Shrimp and Petroleum Festival

It's a festival in Morgan City that was created to celebrate two of Louisiana's most iconic industries. The oil business and the business of shrimping. For years both of these pursuits have put money in the pockets of those that choose to be involved with them. This year neither the oil industry or the shrimp industry has had much of a reason to celebrate.

Dr. Loren Scott and  economist with LSU told the Louisiana Radio Network why both shrimping and the oil business are dealing with hard times.

The shrimp folks are struggling because of lower priced shrimp being imported from other countries and, of course, the oil and gas industry in that sector is really down because of the low oil prices.

When asked about which industry might begin to see a turn around the soonest. Scott suggested that the oil and gas industry probably has the best chance for a quicker turn around. He suggested the current price per barrel of oil will not remain this low forever.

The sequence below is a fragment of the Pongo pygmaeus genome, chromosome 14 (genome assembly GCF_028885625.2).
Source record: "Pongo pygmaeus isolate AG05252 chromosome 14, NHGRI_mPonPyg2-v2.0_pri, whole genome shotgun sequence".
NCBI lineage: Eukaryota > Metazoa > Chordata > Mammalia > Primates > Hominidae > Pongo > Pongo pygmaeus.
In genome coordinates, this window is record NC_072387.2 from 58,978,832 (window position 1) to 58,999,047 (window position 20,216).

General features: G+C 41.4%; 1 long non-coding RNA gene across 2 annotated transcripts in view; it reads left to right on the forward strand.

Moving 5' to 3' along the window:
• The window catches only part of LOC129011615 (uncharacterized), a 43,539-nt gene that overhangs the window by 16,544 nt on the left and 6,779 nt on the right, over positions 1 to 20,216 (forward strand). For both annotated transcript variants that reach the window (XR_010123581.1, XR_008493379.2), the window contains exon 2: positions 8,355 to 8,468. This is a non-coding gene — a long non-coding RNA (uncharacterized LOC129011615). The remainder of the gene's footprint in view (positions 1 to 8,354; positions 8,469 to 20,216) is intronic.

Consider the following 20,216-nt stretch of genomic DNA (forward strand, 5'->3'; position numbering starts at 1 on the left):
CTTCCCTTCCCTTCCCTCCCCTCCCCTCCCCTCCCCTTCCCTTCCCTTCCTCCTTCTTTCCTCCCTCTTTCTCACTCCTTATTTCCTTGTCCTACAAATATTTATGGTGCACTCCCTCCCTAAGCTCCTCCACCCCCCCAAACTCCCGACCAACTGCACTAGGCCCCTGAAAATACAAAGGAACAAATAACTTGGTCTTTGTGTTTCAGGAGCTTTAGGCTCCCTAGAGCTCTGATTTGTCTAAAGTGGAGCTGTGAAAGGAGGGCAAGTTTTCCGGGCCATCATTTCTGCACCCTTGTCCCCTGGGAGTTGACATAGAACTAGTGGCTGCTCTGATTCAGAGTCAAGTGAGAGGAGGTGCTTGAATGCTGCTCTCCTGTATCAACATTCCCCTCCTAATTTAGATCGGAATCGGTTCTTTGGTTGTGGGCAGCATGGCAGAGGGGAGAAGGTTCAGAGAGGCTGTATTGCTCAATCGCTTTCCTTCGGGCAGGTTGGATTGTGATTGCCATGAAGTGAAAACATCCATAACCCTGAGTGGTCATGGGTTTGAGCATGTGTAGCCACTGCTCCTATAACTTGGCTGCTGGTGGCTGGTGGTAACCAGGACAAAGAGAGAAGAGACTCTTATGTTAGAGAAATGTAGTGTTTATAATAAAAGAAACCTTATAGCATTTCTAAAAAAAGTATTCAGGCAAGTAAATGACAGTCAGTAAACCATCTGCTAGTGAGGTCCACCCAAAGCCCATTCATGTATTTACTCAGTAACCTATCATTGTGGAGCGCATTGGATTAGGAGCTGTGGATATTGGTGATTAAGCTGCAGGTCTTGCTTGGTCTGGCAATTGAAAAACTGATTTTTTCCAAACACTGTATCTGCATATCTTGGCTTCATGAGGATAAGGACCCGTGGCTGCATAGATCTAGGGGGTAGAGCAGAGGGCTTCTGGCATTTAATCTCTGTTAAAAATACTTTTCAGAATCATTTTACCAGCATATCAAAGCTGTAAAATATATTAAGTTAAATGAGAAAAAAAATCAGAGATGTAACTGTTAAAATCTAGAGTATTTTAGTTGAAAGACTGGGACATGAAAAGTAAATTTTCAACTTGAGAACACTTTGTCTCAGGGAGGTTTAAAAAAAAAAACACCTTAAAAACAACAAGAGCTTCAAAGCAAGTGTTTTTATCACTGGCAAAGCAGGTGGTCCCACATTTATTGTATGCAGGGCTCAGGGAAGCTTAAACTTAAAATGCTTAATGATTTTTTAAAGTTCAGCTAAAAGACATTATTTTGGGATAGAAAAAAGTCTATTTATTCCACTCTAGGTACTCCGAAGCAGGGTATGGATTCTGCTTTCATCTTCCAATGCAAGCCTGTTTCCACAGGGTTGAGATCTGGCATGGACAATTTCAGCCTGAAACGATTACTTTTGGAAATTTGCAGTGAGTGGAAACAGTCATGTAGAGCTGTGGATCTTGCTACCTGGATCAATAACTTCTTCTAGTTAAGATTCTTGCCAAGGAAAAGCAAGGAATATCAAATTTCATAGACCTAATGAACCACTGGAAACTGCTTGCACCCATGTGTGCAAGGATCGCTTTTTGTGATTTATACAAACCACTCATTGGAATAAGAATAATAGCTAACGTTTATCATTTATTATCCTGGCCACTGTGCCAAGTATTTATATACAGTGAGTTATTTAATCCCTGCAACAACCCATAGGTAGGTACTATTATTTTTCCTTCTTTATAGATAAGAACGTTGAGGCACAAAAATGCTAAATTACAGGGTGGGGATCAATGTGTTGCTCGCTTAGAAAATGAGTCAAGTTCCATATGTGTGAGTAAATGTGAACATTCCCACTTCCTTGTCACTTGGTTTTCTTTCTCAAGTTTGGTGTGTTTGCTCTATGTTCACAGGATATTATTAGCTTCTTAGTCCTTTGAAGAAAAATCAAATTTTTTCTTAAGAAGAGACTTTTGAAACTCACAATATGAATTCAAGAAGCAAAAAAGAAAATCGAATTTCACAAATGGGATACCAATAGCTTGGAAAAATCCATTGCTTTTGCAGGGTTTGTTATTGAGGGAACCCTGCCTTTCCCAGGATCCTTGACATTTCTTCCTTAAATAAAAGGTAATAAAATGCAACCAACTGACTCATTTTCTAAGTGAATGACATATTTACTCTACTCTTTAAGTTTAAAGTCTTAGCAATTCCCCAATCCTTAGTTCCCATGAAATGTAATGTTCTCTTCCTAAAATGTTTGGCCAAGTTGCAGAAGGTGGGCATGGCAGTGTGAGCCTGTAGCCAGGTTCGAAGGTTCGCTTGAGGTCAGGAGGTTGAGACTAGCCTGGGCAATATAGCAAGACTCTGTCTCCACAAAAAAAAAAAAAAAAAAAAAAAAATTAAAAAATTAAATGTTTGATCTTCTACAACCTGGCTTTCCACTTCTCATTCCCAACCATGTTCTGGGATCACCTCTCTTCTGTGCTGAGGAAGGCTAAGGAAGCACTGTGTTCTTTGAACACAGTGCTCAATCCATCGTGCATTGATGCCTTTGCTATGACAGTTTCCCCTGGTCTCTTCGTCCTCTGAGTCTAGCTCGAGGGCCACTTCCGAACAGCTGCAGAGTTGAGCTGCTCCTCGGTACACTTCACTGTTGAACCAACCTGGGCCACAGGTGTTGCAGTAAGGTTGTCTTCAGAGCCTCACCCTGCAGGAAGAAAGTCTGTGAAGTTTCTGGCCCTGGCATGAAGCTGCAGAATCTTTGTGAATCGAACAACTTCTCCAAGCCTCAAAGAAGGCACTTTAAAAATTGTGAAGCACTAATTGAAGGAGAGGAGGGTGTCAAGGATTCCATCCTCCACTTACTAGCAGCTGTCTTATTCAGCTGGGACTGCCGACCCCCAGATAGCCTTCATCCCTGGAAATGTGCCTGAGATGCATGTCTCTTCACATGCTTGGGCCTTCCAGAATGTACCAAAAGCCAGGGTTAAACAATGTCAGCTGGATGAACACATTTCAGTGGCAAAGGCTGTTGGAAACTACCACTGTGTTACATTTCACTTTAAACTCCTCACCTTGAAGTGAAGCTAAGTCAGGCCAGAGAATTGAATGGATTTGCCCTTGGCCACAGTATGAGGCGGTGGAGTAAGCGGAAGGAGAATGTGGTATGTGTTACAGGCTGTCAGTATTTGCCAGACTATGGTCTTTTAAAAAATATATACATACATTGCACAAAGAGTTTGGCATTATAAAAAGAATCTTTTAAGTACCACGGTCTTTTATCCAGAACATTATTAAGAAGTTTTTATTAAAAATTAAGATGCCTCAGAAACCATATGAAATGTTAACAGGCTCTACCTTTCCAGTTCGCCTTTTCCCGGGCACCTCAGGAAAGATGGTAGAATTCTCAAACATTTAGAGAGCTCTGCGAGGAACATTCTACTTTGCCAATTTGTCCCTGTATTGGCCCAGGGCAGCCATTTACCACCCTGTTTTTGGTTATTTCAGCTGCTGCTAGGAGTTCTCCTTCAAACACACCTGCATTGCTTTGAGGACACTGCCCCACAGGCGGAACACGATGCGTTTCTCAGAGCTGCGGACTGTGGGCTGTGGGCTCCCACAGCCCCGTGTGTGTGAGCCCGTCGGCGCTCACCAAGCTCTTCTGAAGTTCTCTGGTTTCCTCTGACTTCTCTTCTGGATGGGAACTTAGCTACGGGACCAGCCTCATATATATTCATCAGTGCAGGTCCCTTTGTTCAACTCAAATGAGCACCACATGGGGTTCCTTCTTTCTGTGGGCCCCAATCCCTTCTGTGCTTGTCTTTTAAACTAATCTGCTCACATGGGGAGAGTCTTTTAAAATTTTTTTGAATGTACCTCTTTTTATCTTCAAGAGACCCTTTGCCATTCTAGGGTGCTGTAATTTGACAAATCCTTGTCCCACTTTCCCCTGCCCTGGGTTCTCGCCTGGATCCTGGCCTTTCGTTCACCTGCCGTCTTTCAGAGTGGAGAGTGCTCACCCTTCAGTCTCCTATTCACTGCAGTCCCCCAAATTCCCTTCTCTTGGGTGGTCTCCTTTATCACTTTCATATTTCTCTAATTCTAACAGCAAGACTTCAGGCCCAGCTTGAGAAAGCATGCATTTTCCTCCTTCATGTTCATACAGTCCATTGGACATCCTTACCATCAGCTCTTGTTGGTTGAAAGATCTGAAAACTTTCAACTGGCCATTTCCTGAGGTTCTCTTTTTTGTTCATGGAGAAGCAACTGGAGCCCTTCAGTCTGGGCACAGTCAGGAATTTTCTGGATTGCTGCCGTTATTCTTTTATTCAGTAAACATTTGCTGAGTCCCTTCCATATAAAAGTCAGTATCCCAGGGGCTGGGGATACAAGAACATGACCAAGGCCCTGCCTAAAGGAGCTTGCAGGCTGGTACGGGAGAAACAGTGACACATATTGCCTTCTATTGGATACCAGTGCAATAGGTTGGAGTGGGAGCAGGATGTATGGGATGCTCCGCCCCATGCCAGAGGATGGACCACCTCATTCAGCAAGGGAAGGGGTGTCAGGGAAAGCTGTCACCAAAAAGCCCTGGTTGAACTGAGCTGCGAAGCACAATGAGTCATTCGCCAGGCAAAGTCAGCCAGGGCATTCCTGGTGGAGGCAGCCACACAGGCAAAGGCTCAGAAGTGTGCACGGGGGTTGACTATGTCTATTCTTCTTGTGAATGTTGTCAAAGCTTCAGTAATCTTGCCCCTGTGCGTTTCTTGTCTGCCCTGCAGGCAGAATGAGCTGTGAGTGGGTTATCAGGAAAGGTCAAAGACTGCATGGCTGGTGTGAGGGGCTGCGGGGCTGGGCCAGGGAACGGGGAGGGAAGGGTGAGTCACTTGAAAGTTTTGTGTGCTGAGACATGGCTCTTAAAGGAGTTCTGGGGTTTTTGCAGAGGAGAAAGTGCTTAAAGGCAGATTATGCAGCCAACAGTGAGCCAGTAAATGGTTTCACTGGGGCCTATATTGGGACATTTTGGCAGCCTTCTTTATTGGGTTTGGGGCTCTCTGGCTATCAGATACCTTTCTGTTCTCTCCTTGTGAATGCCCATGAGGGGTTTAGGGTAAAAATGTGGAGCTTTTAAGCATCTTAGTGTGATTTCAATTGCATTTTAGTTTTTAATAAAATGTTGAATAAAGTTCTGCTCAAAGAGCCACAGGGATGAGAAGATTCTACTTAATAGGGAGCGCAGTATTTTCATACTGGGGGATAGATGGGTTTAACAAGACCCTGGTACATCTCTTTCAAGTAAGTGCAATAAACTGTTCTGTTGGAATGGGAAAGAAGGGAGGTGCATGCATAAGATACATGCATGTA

If it gets back up into the $60 - $65 range, then I think you'll see a recovery in the Gulf of Mexico, but it probably won't happen until well into 2016.

If the oil industry analyst are forecasting a 2016 recovery time frame what about the less funded and more family owned operations that fish the Gulf of Mexico for shrimp? Just to give you an idea of how far off the price is for shrimp. Last year shrimpers in Louisiana were getting $4.70 a pound at the dock this year the average price is $1.30. The reason for the distinct drop in price is the influx of imported shrimp.

Regardless, the festival will go on this weekend in  Morgan City. Despite the tougher than usual economic times those in the shrimp and the oil industry will be there determined not to let the current situation put a damper on the fun. We are very resilient people and a little adversity may slow us down but it will never stop us completely.


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